Amorous Flicks - A journey by metro Part - II
scsosho | 23 Jun 2009

The Dwarka to Rajiv Chowk journey is over. Things which were irritating won't be bothering me now but then when people are almost out I realise that I too have to alight here. I plunge out of the coach and head towards next Metro.

NOW WHEN the metro is empty, I realise that I too have to alight here. I plunge out of the coach. Once again I am amidst a huge crowd. There are people and people all around. I had never seen so many people moving at the same time in one direction or the other within the confines of a small space. Some are really moving fast as if racing for a trophy.
Next I find myself near the elevators. Some people are finding it difficult to negotiate the moving steps. Others are looking at them with fun. I struggle in the crowd to reach the one moving downwards and occupy a step on it.
The journey from Rajeev Chowk to Kashmiri Gate is relatively short. My metro train arrives within nine minutes. Once again I am in the metro coach ready for amorous flicks. I am standing amidst university hostelites returning from CP. Some of them are carrying books in their hands. These may be freshly purchased since it did not appear to have been opened. These two girls standing exactly opposite to me appear to be freshers. One is wearing jeans, the other salwar-kameej. I realise how salwar kameej can also be such an attractive attire. Compared to jeans and top it covers you entirely but still leaves enough scope for guess work. The one in jeans does not appear to be from a well to do family. She is young but not glowing. She must have taken to jeans to look modern and upright. It appeared as if she finished doing the utensils before boarding the Metro. The one in salwar kameej is bright. She appears very studious. Both of them have still a long way to go before they can flaunt their bodies. I skip my attention to other side before being discovered as a naughty uncle.
I suddenly find myself  deep in meditation. By the way Metro is the right place to meditate because your deepest self is best revealed when amongst total strangers. Try it, if you have not experienced it already. Come Kashmir Gate and I leave the Metro again. This time I have to haul myself a good way on the cement floor to reach another platform, four storeys above. Once again the crowds accompany me all the way. I find myself in a sea of humanity. People from all classes, creeds, cultures, personalities, faces, colours, shapes, sizes are present.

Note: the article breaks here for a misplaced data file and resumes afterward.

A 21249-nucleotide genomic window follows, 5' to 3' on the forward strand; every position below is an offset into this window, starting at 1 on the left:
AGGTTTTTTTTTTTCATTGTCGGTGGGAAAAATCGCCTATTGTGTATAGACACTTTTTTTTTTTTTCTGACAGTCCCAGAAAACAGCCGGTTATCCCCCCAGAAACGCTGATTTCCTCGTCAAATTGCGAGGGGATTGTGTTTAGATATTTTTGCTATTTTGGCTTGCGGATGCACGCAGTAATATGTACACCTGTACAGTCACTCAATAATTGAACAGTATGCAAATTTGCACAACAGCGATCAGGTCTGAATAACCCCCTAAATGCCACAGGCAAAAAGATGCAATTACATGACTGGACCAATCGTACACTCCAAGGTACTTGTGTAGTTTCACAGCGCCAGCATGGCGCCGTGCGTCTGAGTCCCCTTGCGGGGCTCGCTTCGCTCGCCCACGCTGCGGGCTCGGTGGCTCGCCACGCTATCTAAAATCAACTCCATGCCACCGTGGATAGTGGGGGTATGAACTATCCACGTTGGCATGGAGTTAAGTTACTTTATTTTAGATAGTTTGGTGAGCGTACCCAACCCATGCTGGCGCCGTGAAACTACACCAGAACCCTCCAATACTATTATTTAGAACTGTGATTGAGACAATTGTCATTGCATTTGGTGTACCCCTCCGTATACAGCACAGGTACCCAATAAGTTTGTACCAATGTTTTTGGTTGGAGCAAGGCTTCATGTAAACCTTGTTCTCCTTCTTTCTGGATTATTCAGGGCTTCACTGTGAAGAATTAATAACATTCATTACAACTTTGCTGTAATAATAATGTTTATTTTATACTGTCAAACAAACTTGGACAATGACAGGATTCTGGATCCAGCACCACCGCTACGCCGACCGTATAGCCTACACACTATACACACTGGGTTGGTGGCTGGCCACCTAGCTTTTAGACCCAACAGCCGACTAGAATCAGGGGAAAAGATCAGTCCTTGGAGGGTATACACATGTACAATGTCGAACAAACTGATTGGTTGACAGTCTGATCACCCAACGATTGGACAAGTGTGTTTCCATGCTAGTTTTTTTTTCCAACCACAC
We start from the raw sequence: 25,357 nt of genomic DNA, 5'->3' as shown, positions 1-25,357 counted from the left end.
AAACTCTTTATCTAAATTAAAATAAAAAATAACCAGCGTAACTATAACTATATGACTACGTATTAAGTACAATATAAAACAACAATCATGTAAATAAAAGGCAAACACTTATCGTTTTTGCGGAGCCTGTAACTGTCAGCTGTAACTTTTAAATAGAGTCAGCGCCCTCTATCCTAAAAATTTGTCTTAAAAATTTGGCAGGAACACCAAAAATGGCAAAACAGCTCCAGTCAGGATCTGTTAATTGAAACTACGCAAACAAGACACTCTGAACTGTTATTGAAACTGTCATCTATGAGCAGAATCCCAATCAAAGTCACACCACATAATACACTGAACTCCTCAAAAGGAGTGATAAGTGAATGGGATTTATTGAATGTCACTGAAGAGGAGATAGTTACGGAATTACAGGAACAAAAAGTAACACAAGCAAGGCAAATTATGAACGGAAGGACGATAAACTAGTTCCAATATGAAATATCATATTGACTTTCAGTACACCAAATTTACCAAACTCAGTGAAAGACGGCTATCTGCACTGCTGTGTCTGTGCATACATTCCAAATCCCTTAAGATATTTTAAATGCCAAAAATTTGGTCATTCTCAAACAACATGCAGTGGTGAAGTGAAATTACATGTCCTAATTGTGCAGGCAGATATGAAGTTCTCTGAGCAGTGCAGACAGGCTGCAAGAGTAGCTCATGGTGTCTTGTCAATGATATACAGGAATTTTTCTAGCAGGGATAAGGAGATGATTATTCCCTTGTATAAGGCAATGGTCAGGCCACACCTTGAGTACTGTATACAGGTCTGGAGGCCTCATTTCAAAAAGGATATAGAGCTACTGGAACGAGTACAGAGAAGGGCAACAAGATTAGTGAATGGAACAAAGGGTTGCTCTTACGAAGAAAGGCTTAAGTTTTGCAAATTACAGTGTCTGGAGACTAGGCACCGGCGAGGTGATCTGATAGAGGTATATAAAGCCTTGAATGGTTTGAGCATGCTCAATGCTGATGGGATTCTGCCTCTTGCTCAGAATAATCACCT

The platform I reach now is almost like a roof top platform. A Metro arrives and I board it. I immediately notice a change in the type of my co-passengers. A majority of them now are from lower middle class. It appeared as if this Metro ran through villages. The ladies around me are unkempt and rough. Their bodies are crumpled and their clothes loose. The belongings they carry are already worn out. They give a distasteful look. The one I stand next to has the looks of a squeezed lemon. Nevertheless I can imagine in her, her sweet sixteen to realise how she must have been no less charming and inviting. Another life has been enjoyed and celebrated already.
I prefer to look out from the large window pane. It is all open and spread out; we are crossing the river Jamuna. The darkness has set in. The lights in the distant appear dim and twinkling. For a moment it appeared as if I was in a plane about to touch the ground. Soon we get past the open area and reach a jungle of concrete houses. It is houses and houses all around. How so many houses come up in one place, I wondered?
The Metro has for the first time allowed people to look at Delhi from a height, finding out where we are live and how we live. It has enabled commoners to find out what lies on the rooftops of houses of the rich. It allows you to see what goes on inside smaller houses and what is turning in the factories. It has thrown bare everything: people, personalities, work places, living rooms, cultures – you name it.
The announcements inside the Metro are really catchy. The one on the presence of pickpockets makes you suspicious of everyone around you. Unwittingly you reach for your pocket, a sign enough for the real pickpocket to mark you. Another announcement ‘please keep off the doors’ kept sounding like ‘keep off your dirty ogling’.
Finally, my destination, Dilshad Garden, is announced. I come out of the Metro and the Metro station. I am greeted by hot dusty winds blowing in my face. All my pleasure is swept away in no time. When will I board the Metro again?